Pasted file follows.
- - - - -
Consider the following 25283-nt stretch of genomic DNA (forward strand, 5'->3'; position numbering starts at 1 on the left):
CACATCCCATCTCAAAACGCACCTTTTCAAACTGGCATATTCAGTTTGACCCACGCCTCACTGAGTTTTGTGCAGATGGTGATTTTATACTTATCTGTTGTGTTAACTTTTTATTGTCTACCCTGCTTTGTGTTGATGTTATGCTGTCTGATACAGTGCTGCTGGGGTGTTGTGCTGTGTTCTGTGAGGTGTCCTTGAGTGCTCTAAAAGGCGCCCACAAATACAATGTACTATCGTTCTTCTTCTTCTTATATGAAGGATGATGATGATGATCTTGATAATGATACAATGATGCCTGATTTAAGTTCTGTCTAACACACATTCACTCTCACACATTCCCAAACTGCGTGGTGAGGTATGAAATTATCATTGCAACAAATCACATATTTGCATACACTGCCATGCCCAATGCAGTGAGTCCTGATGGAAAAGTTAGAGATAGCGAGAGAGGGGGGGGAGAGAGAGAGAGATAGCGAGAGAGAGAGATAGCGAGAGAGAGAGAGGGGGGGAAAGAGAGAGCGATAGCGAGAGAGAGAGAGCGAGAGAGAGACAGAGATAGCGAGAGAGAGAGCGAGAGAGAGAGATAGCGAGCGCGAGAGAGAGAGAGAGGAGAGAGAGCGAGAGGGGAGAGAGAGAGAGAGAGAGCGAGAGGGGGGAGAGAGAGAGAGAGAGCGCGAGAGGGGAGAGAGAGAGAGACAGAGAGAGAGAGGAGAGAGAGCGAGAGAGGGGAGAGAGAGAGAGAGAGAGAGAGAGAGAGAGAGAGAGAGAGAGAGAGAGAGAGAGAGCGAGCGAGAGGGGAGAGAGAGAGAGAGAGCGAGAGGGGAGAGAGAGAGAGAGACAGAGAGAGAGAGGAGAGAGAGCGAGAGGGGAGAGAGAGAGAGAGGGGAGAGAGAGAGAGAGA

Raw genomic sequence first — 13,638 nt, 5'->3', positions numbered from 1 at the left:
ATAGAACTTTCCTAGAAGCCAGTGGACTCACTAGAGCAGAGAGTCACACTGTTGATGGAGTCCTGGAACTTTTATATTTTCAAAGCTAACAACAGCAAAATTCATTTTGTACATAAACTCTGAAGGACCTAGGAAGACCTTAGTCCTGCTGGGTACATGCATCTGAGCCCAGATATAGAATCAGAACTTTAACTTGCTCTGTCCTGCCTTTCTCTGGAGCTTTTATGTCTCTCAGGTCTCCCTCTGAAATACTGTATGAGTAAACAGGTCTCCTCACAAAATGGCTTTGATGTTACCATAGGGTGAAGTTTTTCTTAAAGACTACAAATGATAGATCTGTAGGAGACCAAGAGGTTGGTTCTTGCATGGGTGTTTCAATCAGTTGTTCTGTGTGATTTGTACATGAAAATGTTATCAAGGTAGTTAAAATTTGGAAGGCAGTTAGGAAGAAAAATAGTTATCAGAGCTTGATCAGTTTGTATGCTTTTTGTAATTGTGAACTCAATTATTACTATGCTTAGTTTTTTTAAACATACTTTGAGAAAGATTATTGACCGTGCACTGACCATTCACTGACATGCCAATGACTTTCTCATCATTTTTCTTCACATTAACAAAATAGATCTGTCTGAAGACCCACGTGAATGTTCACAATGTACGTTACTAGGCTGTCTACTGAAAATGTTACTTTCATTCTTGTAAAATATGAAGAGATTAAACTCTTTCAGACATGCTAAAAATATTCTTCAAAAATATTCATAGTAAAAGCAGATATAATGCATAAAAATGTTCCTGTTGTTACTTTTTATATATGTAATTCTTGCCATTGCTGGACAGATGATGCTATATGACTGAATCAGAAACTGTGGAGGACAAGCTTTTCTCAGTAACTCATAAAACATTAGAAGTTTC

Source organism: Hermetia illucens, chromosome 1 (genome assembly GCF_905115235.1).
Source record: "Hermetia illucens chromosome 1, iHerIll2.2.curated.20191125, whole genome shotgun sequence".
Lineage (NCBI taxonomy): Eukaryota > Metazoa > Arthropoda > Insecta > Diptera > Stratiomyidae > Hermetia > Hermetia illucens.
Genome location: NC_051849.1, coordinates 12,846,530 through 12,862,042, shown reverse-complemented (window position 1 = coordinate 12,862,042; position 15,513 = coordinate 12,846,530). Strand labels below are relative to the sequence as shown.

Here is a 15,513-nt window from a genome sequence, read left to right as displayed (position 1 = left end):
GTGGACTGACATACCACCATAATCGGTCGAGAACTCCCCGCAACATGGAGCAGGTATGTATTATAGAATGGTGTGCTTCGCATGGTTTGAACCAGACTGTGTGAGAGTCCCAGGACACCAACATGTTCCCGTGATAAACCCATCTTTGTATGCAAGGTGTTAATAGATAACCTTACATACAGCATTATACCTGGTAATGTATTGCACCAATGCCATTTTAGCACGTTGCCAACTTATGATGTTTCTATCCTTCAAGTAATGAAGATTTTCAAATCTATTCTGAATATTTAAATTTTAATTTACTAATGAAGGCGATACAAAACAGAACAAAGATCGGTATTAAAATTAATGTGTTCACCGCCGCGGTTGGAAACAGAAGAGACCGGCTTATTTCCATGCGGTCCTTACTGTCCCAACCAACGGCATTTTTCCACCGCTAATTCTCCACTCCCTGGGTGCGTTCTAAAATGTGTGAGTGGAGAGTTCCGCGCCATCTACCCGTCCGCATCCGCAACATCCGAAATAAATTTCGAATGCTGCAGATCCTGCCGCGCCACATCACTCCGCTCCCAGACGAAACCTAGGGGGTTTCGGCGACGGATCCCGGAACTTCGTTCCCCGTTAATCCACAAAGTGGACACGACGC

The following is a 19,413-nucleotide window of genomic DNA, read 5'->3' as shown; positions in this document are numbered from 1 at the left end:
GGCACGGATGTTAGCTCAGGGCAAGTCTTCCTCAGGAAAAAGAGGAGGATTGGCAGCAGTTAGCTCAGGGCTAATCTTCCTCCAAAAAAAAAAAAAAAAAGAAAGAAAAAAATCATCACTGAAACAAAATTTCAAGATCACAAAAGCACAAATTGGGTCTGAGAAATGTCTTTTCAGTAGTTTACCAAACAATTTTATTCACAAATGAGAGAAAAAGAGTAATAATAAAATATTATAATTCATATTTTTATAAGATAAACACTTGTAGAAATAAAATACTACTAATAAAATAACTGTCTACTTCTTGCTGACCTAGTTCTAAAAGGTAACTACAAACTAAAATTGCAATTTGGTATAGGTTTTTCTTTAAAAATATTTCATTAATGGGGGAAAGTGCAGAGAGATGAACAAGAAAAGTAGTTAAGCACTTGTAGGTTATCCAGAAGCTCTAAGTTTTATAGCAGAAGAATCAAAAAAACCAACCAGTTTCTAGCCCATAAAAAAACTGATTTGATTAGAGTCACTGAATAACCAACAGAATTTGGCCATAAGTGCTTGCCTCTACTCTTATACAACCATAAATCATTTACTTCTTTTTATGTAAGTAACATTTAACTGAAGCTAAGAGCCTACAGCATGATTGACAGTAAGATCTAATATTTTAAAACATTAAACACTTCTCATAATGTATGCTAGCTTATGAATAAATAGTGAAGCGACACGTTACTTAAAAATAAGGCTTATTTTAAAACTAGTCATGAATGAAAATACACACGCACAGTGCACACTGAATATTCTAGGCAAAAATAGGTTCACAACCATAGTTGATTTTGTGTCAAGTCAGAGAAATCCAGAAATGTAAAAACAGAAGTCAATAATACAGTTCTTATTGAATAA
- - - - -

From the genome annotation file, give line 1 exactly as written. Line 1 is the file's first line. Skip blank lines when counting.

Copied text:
Consider the following 25283-nt stretch of genomic DNA (forward strand, 5'->3'; position numbering starts at 1 on the left):